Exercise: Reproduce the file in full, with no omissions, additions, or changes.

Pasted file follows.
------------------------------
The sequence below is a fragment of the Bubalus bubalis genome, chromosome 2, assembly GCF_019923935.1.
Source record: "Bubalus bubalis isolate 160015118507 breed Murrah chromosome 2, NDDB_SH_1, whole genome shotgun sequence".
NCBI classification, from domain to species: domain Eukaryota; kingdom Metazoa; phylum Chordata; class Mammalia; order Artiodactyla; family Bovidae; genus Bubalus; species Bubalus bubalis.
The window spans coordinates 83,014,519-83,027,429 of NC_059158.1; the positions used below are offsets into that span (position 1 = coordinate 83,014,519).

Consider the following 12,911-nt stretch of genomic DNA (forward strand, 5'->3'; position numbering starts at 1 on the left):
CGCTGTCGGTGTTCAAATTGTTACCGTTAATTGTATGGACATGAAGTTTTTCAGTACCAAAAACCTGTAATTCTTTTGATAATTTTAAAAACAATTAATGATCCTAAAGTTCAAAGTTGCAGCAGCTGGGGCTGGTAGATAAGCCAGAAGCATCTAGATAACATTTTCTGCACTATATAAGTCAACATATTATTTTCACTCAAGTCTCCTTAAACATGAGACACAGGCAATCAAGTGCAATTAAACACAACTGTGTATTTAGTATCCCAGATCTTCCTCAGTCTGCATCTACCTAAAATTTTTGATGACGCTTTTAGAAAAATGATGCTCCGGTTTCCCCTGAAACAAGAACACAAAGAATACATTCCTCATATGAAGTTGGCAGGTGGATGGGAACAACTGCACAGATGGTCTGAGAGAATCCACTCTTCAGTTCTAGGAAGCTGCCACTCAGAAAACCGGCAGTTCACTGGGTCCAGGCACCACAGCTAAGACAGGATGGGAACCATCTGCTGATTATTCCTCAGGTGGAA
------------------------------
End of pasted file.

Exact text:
The sequence below is a fragment of the Bubalus bubalis genome, chromosome 2, assembly GCF_019923935.1.
Source record: "Bubalus bubalis isolate 160015118507 breed Murrah chromosome 2, NDDB_SH_1, whole genome shotgun sequence".
NCBI classification, from domain to species: domain Eukaryota; kingdom Metazoa; phylum Chordata; class Mammalia; order Artiodactyla; family Bovidae; genus Bubalus; species Bubalus bubalis.
The window spans coordinates 83,014,519-83,027,429 of NC_059158.1; the positions used below are offsets into that span (position 1 = coordinate 83,014,519).

Consider the following 12,911-nt stretch of genomic DNA (forward strand, 5'->3'; position numbering starts at 1 on the left):
CGCTGTCGGTGTTCAAATTGTTACCGTTAATTGTATGGACATGAAGTTTTTCAGTACCAAAAACCTGTAATTCTTTTGATAATTTTAAAAACAATTAATGATCCTAAAGTTCAAAGTTGCAGCAGCTGGGGCTGGTAGATAAGCCAGAAGCATCTAGATAACATTTTCTGCACTATATAAGTCAACATATTATTTTCACTCAAGTCTCCTTAAACATGAGACACAGGCAATCAAGTGCAATTAAACACAACTGTGTATTTAGTATCCCAGATCTTCCTCAGTCTGCATCTACCTAAAATTTTTGATGACGCTTTTAGAAAAATGATGCTCCGGTTTCCCCTGAAACAAGAACACAAAGAATACATTCCTCATATGAAGTTGGCAGGTGGATGGGAACAACTGCACAGATGGTCTGAGAGAATCCACTCTTCAGTTCTAGGAAGCTGCCACTCAGAAAACCGGCAGTTCACTGGGTCCAGGCACCACAGCTAAGACAGGATGGGAACCATCTGCTGATTATTCCTCAGGTGGAA